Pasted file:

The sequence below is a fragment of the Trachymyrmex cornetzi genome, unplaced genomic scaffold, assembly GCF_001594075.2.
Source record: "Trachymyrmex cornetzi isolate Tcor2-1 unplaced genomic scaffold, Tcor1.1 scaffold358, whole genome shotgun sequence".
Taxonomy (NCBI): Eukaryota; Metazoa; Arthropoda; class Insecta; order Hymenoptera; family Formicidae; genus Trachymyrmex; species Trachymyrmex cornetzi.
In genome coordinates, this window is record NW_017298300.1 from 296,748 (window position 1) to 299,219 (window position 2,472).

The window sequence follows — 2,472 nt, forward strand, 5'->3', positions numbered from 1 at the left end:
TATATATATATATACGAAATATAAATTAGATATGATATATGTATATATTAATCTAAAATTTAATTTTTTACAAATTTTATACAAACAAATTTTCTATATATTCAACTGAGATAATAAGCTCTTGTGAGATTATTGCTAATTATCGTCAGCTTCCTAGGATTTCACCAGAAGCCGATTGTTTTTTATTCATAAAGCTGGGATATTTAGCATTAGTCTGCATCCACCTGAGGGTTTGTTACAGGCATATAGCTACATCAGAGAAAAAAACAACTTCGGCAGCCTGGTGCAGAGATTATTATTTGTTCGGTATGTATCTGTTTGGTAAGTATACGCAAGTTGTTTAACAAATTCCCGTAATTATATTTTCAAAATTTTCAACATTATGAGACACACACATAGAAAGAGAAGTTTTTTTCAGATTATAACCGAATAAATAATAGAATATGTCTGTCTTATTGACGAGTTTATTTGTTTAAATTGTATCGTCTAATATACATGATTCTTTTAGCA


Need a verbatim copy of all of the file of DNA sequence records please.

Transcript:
The sequence below is a fragment of the Trachymyrmex cornetzi genome, unplaced genomic scaffold, assembly GCF_001594075.2.
Source record: "Trachymyrmex cornetzi isolate Tcor2-1 unplaced genomic scaffold, Tcor1.1 scaffold358, whole genome shotgun sequence".
Taxonomy (NCBI): Eukaryota; Metazoa; Arthropoda; class Insecta; order Hymenoptera; family Formicidae; genus Trachymyrmex; species Trachymyrmex cornetzi.
In genome coordinates, this window is record NW_017298300.1 from 296,748 (window position 1) to 299,219 (window position 2,472).

The window sequence follows — 2,472 nt, forward strand, 5'->3', positions numbered from 1 at the left end:
TATATATATATATACGAAATATAAATTAGATATGATATATGTATATATTAATCTAAAATTTAATTTTTTACAAATTTTATACAAACAAATTTTCTATATATTCAACTGAGATAATAAGCTCTTGTGAGATTATTGCTAATTATCGTCAGCTTCCTAGGATTTCACCAGAAGCCGATTGTTTTTTATTCATAAAGCTGGGATATTTAGCATTAGTCTGCATCCACCTGAGGGTTTGTTACAGGCATATAGCTACATCAGAGAAAAAAACAACTTCGGCAGCCTGGTGCAGAGATTATTATTTGTTCGGTATGTATCTGTTTGGTAAGTATACGCAAGTTGTTTAACAAATTCCCGTAATTATATTTTCAAAATTTTCAACATTATGAGACACACACATAGAAAGAGAAGTTTTTTTCAGATTATAACCGAATAAATAATAGAATATGTCTGTCTTATTGACGAGTTTATTTGTTTAAATTGTATCGTCTAATATACATGATTCTTTTAGCA